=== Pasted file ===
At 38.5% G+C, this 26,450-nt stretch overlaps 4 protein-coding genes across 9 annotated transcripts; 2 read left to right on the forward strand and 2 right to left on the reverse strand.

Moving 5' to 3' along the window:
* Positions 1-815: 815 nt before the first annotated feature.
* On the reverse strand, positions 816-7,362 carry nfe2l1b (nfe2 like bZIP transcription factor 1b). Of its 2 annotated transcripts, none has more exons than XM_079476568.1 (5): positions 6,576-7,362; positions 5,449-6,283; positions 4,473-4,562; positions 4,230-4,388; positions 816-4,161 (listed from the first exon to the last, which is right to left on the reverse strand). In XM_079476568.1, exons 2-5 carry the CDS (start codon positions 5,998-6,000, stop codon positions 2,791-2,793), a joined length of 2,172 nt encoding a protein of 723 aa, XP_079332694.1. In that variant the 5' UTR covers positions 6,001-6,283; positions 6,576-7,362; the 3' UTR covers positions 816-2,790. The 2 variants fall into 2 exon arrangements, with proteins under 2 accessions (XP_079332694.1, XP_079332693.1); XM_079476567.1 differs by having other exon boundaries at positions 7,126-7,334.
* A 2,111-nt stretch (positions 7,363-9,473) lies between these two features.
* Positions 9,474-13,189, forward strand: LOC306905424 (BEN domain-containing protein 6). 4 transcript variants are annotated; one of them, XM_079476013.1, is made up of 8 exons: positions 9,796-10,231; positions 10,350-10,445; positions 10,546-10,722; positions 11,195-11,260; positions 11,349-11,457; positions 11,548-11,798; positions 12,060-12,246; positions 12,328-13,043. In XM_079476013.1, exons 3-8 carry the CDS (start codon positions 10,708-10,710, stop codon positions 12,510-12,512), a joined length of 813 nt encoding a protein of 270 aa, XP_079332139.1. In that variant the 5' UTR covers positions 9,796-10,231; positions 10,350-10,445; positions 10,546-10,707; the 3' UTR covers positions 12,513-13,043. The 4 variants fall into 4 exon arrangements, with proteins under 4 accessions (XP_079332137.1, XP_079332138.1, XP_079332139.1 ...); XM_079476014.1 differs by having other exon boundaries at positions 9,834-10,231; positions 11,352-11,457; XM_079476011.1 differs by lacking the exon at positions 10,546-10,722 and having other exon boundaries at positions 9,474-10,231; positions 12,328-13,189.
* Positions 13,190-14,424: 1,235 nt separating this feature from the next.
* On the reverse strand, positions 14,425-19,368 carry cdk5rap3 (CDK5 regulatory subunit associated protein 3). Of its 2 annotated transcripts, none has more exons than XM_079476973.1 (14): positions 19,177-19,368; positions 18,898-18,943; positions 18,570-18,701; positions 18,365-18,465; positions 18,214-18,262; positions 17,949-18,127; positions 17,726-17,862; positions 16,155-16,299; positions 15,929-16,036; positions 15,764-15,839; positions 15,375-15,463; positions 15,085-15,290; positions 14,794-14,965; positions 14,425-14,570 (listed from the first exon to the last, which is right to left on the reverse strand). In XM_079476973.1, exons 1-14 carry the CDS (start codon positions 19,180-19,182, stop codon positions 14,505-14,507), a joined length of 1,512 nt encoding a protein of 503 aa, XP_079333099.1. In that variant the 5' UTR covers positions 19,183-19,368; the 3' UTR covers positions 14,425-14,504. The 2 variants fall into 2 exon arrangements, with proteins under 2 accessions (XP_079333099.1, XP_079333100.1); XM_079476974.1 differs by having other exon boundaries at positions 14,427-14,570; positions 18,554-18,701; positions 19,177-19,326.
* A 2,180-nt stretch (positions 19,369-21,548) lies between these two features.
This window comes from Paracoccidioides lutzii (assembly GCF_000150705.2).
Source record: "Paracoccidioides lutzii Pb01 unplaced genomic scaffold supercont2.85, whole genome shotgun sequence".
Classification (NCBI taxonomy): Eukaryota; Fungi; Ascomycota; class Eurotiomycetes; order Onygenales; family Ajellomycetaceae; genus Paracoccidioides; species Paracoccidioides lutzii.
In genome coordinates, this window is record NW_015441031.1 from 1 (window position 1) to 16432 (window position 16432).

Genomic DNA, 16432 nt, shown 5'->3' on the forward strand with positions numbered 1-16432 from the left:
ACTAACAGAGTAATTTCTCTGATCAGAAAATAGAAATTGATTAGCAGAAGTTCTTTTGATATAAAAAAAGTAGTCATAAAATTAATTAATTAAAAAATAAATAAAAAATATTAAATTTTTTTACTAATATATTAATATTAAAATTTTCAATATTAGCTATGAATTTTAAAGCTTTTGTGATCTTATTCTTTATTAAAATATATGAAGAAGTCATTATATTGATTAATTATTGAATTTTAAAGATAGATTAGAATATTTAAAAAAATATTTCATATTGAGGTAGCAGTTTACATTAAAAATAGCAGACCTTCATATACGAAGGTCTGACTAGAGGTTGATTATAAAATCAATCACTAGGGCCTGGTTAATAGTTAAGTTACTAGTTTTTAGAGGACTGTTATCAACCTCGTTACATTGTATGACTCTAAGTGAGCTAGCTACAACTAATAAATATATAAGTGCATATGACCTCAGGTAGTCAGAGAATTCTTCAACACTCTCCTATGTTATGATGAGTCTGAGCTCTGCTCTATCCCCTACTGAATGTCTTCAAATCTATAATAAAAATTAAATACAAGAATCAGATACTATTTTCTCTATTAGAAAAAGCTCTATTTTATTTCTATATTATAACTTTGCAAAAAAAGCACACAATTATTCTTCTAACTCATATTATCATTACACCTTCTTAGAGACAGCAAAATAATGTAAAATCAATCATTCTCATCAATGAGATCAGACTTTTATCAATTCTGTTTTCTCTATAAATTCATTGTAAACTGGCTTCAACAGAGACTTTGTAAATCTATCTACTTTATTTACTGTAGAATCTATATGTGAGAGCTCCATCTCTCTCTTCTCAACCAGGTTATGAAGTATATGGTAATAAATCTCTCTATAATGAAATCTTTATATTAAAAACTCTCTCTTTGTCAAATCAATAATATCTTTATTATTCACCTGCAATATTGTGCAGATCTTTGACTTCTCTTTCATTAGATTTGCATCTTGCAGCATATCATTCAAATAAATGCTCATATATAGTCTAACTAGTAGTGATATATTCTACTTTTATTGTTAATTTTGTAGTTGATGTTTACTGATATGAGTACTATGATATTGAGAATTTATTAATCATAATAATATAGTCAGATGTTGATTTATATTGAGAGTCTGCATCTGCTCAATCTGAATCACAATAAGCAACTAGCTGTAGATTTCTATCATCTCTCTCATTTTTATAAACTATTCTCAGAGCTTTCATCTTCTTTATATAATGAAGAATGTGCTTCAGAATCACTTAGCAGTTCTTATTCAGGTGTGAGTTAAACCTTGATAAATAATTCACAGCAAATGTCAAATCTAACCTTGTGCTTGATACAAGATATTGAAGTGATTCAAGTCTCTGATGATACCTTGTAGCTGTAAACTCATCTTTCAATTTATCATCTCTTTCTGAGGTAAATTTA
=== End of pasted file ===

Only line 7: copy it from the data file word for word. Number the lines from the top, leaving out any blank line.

* Positions 13,190-14,424: 1,235 nt separating this feature from the next.